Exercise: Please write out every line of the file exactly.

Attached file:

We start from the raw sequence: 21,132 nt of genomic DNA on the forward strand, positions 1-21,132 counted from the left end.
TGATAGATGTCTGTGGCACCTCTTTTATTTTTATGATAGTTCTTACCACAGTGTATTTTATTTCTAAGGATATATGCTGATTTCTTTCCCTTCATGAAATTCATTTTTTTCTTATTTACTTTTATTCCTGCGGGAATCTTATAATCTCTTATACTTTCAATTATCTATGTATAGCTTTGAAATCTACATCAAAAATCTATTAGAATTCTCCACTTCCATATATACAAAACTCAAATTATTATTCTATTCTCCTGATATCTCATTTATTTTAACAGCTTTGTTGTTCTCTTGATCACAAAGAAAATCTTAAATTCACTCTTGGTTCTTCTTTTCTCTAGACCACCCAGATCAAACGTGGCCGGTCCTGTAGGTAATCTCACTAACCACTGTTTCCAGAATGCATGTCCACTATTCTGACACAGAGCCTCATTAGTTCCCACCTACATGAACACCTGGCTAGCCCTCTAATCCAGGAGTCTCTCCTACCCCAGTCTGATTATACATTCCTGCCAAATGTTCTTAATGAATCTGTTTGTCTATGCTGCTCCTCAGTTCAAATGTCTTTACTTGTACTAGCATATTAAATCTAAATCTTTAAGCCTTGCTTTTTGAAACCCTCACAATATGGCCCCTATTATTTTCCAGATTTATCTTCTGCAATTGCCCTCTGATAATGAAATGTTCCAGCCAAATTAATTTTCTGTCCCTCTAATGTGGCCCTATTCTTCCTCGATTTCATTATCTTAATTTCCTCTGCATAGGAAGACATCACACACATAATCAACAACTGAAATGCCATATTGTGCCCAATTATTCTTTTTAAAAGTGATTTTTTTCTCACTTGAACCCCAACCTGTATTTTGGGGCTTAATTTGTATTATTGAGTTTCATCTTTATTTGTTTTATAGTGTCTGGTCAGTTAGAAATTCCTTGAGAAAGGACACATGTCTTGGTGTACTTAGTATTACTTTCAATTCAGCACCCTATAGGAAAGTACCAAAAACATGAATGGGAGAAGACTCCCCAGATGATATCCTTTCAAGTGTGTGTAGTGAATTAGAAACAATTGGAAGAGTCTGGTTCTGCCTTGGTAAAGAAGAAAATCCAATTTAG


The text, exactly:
We start from the raw sequence: 21,132 nt of genomic DNA on the forward strand, positions 1-21,132 counted from the left end.
TGATAGATGTCTGTGGCACCTCTTTTATTTTTATGATAGTTCTTACCACAGTGTATTTTATTTCTAAGGATATATGCTGATTTCTTTCCCTTCATGAAATTCATTTTTTTCTTATTTACTTTTATTCCTGCGGGAATCTTATAATCTCTTATACTTTCAATTATCTATGTATAGCTTTGAAATCTACATCAAAAATCTATTAGAATTCTCCACTTCCATATATACAAAACTCAAATTATTATTCTATTCTCCTGATATCTCATTTATTTTAACAGCTTTGTTGTTCTCTTGATCACAAAGAAAATCTTAAATTCACTCTTGGTTCTTCTTTTCTCTAGACCACCCAGATCAAACGTGGCCGGTCCTGTAGGTAATCTCACTAACCACTGTTTCCAGAATGCATGTCCACTATTCTGACACAGAGCCTCATTAGTTCCCACCTACATGAACACCTGGCTAGCCCTCTAATCCAGGAGTCTCTCCTACCCCAGTCTGATTATACATTCCTGCCAAATGTTCTTAATGAATCTGTTTGTCTATGCTGCTCCTCAGTTCAAATGTCTTTACTTGTACTAGCATATTAAATCTAAATCTTTAAGCCTTGCTTTTTGAAACCCTCACAATATGGCCCCTATTATTTTCCAGATTTATCTTCTGCAATTGCCCTCTGATAATGAAATGTTCCAGCCAAATTAATTTTCTGTCCCTCTAATGTGGCCCTATTCTTCCTCGATTTCATTATCTTAATTTCCTCTGCATAGGAAGACATCACACACATAATCAACAACTGAAATGCCATATTGTGCCCAATTATTCTTTTTAAAAGTGATTTTTTTCTCACTTGAACCCCAACCTGTATTTTGGGGCTTAATTTGTATTATTGAGTTTCATCTTTATTTGTTTTATAGTGTCTGGTCAGTTAGAAATTCCTTGAGAAAGGACACATGTCTTGGTGTACTTAGTATTACTTTCAATTCAGCACCCTATAGGAAAGTACCAAAAACATGAATGGGAGAAGACTCCCCAGATGATATCCTTTCAAGTGTGTGTAGTGAATTAGAAACAATTGGAAGAGTCTGGTTCTGCCTTGGTAAAGAAGAAAATCCAATTTAG